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Rookie Camp Welcomes Varady, Marks Season's Unofficial Start

By: Alexander Kinkopf
The Coyotes organization returned to the ice for the first time since June’s development camp transitioned players and hockey operations personnel into the thick of summer, of which a page was turned Friday morning at the Ice Den Scottsdale when 27 skaters and three goaltenders took the ice for the opening session of rookie camp.
Jay Varady, hired to be the Roadrunners’ new head coach on July 2, led the camp’s opening session, icing a group that included six players who dressed for Tucson last season.
“He’s a real communicator, he really gets his message across and lets us know what he wants from every one of us and what he expects,” Lane Pederson said after Friday's session. “You can tell he’s a teacher, he really understands the game, and I think it’s going to be great for us here at rookie camp to learn from him. He’s a great fit here in Arizona.”
“I really liked his style of practice,” Kyle Capobianco added. “It’s up-tempo, fast-paced, and he really wants guys to move their feet, and I like that.”
With Roadrunners’ assistant coaches Steve Potvin and John Slaney at his side, Varady will be behind the bench for each of the Coyotes’ three games played at this weekend’s Vegas Rookie Faceoff, along with the organization’s development staff.
“Our Tucson staff will be on the bench throughout the tournament, and we’ll also have the development guys in as well,” Varady confirmed Friday. “The development coaches are coaches who have traveled our picks around, who have built great relationships with those individuals, and for us, we’re helping those guys along in this process as well.”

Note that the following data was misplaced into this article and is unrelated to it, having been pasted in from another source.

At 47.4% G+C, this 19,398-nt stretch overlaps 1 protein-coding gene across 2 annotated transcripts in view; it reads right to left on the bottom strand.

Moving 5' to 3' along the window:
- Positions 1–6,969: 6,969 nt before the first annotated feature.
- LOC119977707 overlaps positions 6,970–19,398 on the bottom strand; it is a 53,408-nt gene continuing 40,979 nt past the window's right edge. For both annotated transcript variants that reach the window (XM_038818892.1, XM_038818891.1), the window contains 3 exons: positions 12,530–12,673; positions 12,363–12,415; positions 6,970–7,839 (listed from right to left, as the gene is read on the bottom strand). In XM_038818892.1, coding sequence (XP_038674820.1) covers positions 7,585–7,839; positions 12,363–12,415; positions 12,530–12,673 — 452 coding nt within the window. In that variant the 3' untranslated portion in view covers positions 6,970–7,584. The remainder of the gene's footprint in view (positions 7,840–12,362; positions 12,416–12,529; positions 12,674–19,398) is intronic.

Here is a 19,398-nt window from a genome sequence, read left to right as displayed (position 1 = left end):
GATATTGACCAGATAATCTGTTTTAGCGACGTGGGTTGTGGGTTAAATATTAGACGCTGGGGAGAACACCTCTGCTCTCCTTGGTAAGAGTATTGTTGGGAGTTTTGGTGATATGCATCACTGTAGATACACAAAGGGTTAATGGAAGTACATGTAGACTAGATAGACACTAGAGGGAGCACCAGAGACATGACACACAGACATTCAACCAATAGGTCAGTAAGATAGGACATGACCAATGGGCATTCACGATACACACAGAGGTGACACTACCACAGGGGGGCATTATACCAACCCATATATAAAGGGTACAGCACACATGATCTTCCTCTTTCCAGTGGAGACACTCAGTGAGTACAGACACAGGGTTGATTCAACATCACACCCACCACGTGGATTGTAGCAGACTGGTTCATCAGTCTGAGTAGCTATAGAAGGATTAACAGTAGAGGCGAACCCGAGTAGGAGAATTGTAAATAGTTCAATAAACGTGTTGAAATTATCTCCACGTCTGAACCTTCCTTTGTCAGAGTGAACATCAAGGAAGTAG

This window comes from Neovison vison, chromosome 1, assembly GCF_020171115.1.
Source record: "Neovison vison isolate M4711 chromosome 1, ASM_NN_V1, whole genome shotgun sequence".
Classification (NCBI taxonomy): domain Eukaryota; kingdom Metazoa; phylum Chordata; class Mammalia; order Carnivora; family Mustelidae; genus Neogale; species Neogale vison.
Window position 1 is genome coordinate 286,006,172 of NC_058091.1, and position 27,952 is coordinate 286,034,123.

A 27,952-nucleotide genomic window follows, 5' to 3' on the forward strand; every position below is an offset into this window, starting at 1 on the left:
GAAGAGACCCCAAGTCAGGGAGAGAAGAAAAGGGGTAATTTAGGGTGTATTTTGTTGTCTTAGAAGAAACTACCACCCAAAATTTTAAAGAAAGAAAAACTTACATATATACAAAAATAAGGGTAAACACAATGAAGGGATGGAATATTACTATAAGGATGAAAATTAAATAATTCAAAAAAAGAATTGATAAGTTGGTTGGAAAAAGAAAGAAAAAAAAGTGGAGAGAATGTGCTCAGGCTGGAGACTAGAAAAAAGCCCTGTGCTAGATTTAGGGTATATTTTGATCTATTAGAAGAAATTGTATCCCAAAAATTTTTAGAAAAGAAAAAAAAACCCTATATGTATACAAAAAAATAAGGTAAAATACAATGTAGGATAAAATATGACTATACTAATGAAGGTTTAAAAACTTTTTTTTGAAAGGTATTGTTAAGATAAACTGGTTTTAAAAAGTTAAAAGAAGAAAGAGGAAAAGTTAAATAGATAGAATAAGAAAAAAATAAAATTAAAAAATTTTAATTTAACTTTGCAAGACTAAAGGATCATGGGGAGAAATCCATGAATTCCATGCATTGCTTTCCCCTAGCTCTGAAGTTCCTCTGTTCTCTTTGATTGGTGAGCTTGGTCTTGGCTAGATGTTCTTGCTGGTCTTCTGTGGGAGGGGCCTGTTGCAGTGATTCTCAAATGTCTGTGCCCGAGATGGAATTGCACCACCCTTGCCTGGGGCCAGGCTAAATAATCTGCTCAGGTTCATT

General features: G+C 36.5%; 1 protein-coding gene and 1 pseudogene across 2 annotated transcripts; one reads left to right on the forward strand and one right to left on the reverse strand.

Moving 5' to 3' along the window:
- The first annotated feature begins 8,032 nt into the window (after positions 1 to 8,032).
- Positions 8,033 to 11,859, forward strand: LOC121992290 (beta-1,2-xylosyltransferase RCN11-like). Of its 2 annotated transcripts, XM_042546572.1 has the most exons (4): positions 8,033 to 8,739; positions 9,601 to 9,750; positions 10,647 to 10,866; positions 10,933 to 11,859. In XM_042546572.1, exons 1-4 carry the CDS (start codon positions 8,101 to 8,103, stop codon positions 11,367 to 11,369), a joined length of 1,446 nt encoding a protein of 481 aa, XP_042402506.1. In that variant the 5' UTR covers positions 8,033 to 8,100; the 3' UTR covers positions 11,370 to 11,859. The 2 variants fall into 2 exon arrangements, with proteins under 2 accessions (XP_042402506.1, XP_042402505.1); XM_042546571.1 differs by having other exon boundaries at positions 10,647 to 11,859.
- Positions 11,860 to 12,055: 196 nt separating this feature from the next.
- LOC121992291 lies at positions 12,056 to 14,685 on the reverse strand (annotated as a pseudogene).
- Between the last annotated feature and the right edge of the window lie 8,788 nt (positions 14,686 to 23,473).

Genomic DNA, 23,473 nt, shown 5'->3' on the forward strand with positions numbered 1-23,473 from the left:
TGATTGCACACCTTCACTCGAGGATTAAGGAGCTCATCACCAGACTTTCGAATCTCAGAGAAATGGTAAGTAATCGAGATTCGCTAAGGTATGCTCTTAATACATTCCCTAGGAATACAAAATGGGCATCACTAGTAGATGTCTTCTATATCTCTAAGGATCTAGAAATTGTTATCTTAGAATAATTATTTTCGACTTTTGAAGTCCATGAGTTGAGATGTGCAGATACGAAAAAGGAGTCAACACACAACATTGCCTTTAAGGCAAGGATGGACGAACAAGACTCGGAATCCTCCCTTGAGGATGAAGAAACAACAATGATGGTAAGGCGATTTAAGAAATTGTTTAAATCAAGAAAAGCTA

Varady and the rest of the Tucson staff will remain with the Coyotes through the duration of rookie camp, and likely a healthy portion of main training camp, which is tabbed to begin on September 13 at Gila River Arena. Roadrunners training camp, dates of which have yet to be released, will be held during the last week of September ahead of the club’s two preseason games on the road against the Iowa Wild at TRIA Rink in St. Paul, MN on September 28 & 29.
As a head coach at the American Hockey League level, Varady will see many, if not most, of the Coyotes’ young prospects as they make their way up the pipeline and eventually to the NHL level, helping them along to take that final and undoubtedly difficult step.
“[It’s been about] getting to know the players,” he said when asked about the outlook for his rookie camp experience. “For me, it’s about building relationships right now, establishing our identity, and we’re headed out for a tournament, which will be an evaluation phase as we progress in camp.”
The continuation of that evaluation process carries on this afternoon when the Coyotes’ rookies take on the San Jose Sharks’ at City National Arena at 3:00 PM PST. A full schedule and roster can be found below.
“When we step on the ice and we’re playing another organization, we’re trying to win,” Varady added firmly before the team left for Vegas. “That’s competition, that’s sport, so that’s our attitude. But I think at the same time, we’re evaluating players and helping them understand how we want [them] to play."
Rookie Camp Schedule